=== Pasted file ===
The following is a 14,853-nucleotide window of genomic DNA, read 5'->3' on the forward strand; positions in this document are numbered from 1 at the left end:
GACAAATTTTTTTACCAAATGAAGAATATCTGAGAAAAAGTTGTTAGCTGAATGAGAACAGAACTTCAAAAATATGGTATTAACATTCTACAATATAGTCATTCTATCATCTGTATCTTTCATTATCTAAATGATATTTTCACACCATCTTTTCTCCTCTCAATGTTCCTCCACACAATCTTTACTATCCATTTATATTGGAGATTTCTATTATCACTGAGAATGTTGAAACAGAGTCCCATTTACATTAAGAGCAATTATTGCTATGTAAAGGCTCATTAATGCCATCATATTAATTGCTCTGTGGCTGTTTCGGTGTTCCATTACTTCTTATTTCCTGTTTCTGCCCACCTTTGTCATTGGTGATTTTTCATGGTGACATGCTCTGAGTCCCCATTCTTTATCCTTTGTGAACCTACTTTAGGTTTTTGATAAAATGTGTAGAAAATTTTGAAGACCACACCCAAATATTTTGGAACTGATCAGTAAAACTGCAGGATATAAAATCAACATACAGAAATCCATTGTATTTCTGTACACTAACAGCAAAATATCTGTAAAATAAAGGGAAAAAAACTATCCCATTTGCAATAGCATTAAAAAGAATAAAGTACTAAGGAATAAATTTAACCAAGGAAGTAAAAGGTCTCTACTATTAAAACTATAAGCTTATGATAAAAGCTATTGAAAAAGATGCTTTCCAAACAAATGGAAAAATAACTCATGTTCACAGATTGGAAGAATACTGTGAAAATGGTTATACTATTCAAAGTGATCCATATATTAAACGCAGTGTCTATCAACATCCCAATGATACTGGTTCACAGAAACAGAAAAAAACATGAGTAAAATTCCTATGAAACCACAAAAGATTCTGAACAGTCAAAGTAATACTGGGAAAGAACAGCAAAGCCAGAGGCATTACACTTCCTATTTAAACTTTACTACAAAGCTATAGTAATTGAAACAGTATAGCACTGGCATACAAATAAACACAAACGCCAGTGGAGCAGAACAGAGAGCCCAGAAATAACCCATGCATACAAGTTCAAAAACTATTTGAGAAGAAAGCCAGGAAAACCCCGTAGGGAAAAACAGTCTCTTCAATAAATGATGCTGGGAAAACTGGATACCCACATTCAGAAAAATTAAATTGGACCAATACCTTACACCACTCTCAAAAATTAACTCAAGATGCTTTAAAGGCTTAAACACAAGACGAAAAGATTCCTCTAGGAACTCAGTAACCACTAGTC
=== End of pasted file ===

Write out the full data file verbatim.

The following is a 14,853-nucleotide window of genomic DNA, read 5'->3' on the forward strand; positions in this document are numbered from 1 at the left end:
GACAAATTTTTTTACCAAATGAAGAATATCTGAGAAAAAGTTGTTAGCTGAATGAGAACAGAACTTCAAAAATATGGTATTAACATTCTACAATATAGTCATTCTATCATCTGTATCTTTCATTATCTAAATGATATTTTCACACCATCTTTTCTCCTCTCAATGTTCCTCCACACAATCTTTACTATCCATTTATATTGGAGATTTCTATTATCACTGAGAATGTTGAAACAGAGTCCCATTTACATTAAGAGCAATTATTGCTATGTAAAGGCTCATTAATGCCATCATATTAATTGCTCTGTGGCTGTTTCGGTGTTCCATTACTTCTTATTTCCTGTTTCTGCCCACCTTTGTCATTGGTGATTTTTCATGGTGACATGCTCTGAGTCCCCATTCTTTATCCTTTGTGAACCTACTTTAGGTTTTTGATAAAATGTGTAGAAAATTTTGAAGACCACACCCAAATATTTTGGAACTGATCAGTAAAACTGCAGGATATAAAATCAACATACAGAAATCCATTGTATTTCTGTACACTAACAGCAAAATATCTGTAAAATAAAGGGAAAAAAACTATCCCATTTGCAATAGCATTAAAAAGAATAAAGTACTAAGGAATAAATTTAACCAAGGAAGTAAAAGGTCTCTACTATTAAAACTATAAGCTTATGATAAAAGCTATTGAAAAAGATGCTTTCCAAACAAATGGAAAAATAACTCATGTTCACAGATTGGAAGAATACTGTGAAAATGGTTATACTATTCAAAGTGATCCATATATTAAACGCAGTGTCTATCAACATCCCAATGATACTGGTTCACAGAAACAGAAAAAAACATGAGTAAAATTCCTATGAAACCACAAAAGATTCTGAACAGTCAAAGTAATACTGGGAAAGAACAGCAAAGCCAGAGGCATTACACTTCCTATTTAAACTTTACTACAAAGCTATAGTAATTGAAACAGTATAGCACTGGCATACAAATAAACACAAACGCCAGTGGAGCAGAACAGAGAGCCCAGAAATAACCCATGCATACAAGTTCAAAAACTATTTGAGAAGAAAGCCAGGAAAACCCCGTAGGGAAAAACAGTCTCTTCAATAAATGATGCTGGGAAAACTGGATACCCACATTCAGAAAAATTAAATTGGACCAATACCTTACACCACTCTCAAAAATTAACTCAAGATGCTTTAAAGGCTTAAACACAAGACGAAAAGATTCCTCTAGGAACTCAGTAACCACTAGTC